2020 was a wild and draining year. A new coronavirus (a word many of us hadn’t heard before) hammered itself into our everyday conversations and interactions, ushering in endless conspiracy theories surrounding its origin, effect and remedies. Similarly, the pandemic brought to the forefront new and recycled debates on public welfare and government efficiency. Amongst this pandemonium, social justice movements like Black Lives Matter and #EndSARS, a campaign lead by young Nigerians, made racism and police brutality a global topic.

      As people across the globe continued to feel the pandemic's effects in full force, days and months blended into a continuous blur, allowing for extended reflection. My own time reflecting has made me see 2021 not as the optimistic social and economic reset many hope it will be but, rather, the next term in a mathematical sequence; the type of progression and difference between the terms 2020 and 2021 still hanging in the balance.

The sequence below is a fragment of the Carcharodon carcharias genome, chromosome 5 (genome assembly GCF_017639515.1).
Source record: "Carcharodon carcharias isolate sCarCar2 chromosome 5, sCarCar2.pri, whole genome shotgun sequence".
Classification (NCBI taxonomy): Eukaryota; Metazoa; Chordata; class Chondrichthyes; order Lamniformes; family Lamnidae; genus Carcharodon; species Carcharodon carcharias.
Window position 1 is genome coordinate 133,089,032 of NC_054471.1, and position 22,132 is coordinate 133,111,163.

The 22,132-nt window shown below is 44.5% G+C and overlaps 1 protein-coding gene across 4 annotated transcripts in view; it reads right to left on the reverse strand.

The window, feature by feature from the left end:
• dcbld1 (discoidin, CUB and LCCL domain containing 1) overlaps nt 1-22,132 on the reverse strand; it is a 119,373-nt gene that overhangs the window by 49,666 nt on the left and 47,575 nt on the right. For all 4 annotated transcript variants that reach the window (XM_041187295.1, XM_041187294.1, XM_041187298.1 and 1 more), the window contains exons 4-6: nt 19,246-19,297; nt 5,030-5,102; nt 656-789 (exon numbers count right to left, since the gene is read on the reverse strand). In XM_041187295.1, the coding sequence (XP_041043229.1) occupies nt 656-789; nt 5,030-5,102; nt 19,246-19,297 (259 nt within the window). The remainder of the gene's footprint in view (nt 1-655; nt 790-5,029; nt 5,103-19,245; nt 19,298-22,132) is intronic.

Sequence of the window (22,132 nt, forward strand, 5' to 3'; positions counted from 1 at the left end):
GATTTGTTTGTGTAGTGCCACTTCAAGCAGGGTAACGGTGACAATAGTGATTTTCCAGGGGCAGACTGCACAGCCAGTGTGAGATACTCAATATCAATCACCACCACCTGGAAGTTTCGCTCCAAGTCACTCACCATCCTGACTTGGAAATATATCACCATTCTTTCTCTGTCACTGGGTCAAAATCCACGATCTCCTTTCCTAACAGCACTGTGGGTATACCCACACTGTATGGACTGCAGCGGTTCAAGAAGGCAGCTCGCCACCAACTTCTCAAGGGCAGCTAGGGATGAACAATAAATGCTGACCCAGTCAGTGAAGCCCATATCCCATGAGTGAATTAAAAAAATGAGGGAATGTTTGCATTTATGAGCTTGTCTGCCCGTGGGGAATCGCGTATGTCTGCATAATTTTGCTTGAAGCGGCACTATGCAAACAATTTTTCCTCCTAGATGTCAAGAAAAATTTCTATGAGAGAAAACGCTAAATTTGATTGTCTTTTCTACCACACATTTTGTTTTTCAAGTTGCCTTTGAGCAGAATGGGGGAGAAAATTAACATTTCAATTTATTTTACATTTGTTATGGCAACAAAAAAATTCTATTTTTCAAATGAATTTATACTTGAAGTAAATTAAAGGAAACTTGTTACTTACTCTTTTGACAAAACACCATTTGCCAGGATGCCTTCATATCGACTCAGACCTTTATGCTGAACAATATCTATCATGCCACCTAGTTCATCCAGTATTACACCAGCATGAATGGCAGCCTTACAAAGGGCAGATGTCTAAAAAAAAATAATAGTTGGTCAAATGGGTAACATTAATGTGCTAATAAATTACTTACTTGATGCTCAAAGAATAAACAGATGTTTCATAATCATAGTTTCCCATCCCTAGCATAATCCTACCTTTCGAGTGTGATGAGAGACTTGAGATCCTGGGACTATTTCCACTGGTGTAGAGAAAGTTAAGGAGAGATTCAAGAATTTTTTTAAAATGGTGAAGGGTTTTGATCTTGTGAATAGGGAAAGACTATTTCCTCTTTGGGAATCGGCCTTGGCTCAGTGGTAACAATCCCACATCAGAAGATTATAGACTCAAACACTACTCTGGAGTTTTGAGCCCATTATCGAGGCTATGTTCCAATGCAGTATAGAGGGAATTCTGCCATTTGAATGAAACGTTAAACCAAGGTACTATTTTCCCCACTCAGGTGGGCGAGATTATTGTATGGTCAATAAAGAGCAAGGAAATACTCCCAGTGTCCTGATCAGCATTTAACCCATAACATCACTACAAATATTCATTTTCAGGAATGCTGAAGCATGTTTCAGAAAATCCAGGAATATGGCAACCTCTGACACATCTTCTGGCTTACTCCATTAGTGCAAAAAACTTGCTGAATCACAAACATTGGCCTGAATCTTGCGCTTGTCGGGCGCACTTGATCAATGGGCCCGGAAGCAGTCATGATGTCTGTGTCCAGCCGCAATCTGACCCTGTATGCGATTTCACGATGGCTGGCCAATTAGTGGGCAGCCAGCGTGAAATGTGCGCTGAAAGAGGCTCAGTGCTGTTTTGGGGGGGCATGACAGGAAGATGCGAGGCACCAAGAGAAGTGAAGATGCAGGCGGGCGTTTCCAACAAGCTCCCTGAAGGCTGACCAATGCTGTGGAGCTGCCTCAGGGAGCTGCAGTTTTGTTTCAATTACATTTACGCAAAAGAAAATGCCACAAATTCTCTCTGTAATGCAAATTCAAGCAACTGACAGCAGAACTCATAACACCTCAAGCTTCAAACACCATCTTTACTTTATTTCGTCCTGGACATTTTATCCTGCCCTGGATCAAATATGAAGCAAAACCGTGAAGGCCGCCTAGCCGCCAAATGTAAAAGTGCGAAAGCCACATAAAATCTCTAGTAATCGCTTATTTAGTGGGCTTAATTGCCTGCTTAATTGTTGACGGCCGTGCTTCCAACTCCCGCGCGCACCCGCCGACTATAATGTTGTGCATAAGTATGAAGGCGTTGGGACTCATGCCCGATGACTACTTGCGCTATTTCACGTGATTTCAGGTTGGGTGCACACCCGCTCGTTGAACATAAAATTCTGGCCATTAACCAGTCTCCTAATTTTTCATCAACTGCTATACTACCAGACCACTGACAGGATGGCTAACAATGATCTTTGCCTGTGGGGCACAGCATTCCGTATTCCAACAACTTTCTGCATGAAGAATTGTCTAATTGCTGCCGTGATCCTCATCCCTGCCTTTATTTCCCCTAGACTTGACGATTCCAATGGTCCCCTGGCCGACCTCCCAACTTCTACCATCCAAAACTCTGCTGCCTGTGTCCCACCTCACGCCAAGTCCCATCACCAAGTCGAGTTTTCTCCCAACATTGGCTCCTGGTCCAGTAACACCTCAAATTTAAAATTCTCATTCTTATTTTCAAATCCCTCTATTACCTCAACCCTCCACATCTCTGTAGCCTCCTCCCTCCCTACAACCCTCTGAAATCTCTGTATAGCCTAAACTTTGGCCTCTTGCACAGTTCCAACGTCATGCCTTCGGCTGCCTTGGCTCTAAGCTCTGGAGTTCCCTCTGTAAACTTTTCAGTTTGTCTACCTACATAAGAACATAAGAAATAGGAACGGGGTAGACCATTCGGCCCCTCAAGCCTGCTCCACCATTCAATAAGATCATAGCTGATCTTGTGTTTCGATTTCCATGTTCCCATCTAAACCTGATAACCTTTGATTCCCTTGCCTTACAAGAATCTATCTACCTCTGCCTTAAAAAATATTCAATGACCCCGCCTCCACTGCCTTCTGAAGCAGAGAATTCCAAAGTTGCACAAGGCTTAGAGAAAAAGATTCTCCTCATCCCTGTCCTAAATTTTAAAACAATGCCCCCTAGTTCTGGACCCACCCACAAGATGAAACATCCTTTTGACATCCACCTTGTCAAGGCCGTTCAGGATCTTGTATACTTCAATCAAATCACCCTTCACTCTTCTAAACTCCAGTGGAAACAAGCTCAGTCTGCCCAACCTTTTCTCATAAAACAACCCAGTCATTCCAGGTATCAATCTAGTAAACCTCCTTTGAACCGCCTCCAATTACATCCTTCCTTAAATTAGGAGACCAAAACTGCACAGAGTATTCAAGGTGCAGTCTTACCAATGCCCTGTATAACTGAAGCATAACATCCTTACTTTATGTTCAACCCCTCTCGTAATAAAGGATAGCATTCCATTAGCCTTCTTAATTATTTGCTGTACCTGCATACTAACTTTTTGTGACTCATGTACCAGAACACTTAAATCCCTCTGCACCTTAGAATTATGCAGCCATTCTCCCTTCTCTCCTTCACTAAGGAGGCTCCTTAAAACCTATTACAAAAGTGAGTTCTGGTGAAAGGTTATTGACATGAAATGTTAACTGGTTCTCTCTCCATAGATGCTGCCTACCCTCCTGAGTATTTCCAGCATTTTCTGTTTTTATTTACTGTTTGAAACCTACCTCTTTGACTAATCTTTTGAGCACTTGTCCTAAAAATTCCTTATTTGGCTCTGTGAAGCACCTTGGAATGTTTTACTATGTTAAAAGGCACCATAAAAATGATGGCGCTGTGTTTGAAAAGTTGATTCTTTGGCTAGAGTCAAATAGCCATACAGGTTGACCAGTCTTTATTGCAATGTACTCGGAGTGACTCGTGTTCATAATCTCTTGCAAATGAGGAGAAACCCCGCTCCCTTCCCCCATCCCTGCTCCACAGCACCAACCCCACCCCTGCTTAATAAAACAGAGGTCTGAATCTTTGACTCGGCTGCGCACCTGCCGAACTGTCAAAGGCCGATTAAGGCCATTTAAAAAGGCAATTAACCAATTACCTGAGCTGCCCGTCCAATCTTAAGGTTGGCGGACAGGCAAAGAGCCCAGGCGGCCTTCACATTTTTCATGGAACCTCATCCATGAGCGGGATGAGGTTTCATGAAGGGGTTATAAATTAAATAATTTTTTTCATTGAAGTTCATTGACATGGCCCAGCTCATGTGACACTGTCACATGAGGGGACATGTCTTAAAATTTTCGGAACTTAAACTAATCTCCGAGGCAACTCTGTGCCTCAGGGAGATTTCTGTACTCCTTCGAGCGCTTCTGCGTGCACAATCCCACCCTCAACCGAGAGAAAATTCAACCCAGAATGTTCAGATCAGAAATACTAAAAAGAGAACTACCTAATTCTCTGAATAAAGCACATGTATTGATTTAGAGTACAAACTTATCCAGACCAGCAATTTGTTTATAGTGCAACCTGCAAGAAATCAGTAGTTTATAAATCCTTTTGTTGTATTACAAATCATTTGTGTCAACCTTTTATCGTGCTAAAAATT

For me, closing the tumultuous chapter of 2020 casts my mind back to the initial end-time predictions from Western scientists about how COVID-19 would ravage Africa with significant loss of human life. These predictions have been discredited by currently available data on COVID's impact in Africa but the clear economic toll the virus has had, and will continue to have, on countries across the continent makes long-term predictions more complicated. Lockdowns in densely populated cities like mine, reduced the virus's transmission. But these lockdowns were unsustainable and crippled the informal sector, where many workers literally survive on their daily bread.

      The battle with COVID-19 is shifting gears. Vaccine access and administration are already dominating this year’s debates. Indeed, the hoarding of vaccines by wealthier

Tireni Odubiyi